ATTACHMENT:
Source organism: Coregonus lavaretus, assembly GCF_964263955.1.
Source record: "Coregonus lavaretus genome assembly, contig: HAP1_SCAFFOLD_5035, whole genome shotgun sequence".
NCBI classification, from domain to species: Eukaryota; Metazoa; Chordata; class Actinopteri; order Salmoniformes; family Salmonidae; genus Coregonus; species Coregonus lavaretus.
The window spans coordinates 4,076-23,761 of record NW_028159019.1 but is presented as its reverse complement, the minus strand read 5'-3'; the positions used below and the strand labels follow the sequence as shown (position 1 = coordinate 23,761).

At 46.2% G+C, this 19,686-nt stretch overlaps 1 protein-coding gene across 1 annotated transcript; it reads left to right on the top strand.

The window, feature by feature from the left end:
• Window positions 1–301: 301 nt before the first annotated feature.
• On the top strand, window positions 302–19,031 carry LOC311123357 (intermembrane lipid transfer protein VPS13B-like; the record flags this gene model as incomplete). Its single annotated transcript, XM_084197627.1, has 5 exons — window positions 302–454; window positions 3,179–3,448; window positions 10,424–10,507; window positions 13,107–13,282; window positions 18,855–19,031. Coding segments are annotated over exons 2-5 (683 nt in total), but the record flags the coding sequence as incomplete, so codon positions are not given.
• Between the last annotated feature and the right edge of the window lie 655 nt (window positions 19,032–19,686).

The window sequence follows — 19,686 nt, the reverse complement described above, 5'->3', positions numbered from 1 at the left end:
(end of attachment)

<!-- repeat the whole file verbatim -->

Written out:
Source organism: Coregonus lavaretus, assembly GCF_964263955.1.
Source record: "Coregonus lavaretus genome assembly, contig: HAP1_SCAFFOLD_5035, whole genome shotgun sequence".
NCBI classification, from domain to species: Eukaryota; Metazoa; Chordata; class Actinopteri; order Salmoniformes; family Salmonidae; genus Coregonus; species Coregonus lavaretus.
The window spans coordinates 4,076-23,761 of record NW_028159019.1 but is presented as its reverse complement, the minus strand read 5'-3'; the positions used below and the strand labels follow the sequence as shown (position 1 = coordinate 23,761).

At 46.2% G+C, this 19,686-nt stretch overlaps 1 protein-coding gene across 1 annotated transcript; it reads left to right on the top strand.

The window, feature by feature from the left end:
• Window positions 1–301: 301 nt before the first annotated feature.
• On the top strand, window positions 302–19,031 carry LOC311123357 (intermembrane lipid transfer protein VPS13B-like; the record flags this gene model as incomplete). Its single annotated transcript, XM_084197627.1, has 5 exons — window positions 302–454; window positions 3,179–3,448; window positions 10,424–10,507; window positions 13,107–13,282; window positions 18,855–19,031. Coding segments are annotated over exons 2-5 (683 nt in total), but the record flags the coding sequence as incomplete, so codon positions are not given.
• Between the last annotated feature and the right edge of the window lie 655 nt (window positions 19,032–19,686).

The window sequence follows — 19,686 nt, the reverse complement described above, 5'->3', positions numbered from 1 at the left end: